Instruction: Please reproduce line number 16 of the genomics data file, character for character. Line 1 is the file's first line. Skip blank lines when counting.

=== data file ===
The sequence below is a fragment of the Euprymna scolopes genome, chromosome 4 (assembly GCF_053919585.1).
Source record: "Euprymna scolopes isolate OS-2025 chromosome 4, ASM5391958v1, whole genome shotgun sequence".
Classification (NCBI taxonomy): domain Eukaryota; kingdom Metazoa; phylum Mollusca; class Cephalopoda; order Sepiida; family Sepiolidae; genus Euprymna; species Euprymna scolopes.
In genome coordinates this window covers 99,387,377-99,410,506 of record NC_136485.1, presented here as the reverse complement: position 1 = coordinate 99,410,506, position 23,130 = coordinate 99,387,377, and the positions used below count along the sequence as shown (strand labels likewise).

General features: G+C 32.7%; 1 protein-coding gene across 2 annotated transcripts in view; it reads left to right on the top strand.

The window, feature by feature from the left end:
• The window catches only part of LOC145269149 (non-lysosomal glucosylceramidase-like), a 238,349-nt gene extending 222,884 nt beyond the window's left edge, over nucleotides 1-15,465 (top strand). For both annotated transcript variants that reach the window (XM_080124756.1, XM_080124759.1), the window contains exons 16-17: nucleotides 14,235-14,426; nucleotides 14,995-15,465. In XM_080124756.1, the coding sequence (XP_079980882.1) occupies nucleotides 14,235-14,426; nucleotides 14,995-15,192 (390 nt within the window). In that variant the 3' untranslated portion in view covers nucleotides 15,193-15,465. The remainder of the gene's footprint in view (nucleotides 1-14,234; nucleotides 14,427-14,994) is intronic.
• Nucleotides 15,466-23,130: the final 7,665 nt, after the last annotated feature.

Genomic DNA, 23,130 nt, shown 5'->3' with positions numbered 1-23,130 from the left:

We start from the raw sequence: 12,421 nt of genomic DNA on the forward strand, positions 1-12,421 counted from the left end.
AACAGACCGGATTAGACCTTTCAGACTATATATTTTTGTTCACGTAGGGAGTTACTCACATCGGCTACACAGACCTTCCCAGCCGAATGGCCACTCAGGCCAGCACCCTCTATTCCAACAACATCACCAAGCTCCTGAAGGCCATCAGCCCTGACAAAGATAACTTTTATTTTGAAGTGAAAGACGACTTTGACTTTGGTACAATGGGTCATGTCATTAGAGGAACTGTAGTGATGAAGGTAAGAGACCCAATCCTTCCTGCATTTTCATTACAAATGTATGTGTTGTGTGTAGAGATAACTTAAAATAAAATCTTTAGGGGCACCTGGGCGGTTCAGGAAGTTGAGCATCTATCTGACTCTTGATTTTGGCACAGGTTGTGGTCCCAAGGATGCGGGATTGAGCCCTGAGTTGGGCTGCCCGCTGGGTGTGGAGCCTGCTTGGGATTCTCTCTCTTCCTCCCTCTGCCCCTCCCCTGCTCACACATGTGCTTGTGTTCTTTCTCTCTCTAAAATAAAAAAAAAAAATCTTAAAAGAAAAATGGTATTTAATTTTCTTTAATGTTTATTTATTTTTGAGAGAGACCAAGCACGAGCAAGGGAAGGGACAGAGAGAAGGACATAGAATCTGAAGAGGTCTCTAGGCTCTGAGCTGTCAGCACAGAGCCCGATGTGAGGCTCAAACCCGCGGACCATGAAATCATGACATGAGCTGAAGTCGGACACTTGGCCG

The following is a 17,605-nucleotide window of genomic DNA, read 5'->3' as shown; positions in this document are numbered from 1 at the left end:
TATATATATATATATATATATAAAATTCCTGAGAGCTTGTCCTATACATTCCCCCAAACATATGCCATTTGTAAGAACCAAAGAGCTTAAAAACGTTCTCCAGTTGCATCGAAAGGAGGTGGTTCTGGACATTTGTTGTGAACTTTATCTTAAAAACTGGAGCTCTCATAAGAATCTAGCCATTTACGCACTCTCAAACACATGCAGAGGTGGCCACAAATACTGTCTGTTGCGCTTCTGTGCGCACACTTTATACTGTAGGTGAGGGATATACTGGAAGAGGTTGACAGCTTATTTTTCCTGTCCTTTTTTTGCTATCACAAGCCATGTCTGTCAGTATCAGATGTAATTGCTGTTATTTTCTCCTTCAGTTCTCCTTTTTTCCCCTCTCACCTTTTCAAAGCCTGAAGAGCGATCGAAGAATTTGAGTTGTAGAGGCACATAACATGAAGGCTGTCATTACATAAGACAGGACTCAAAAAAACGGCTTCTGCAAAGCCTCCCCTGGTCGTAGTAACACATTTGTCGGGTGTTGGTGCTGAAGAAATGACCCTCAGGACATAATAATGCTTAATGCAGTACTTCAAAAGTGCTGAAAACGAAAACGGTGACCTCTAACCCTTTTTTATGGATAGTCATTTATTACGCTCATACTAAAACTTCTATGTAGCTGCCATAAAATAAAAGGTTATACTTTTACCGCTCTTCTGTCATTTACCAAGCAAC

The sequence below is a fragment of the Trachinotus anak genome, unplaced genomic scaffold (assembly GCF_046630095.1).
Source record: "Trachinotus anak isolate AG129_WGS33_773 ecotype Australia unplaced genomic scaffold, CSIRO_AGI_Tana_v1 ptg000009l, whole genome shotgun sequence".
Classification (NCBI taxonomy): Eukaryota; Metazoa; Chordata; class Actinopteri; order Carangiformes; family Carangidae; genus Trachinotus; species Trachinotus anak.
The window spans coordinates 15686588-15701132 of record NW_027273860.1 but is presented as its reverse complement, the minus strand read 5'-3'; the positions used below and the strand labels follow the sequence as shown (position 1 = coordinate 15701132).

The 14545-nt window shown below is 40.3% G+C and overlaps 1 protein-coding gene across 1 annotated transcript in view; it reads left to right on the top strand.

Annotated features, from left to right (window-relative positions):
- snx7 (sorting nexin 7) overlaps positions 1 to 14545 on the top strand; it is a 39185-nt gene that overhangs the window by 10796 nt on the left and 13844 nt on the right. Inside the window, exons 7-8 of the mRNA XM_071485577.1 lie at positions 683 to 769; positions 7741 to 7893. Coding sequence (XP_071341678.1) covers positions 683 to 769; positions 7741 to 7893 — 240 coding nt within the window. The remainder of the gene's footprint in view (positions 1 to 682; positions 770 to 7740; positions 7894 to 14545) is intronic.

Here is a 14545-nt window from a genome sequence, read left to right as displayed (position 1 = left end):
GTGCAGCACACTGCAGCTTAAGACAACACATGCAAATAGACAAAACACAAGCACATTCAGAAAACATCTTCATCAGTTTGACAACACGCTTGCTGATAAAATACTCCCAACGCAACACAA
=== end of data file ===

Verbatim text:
Classification (NCBI taxonomy): Eukaryota; Metazoa; Chordata; class Actinopteri; order Carangiformes; family Carangidae; genus Trachinotus; species Trachinotus anak.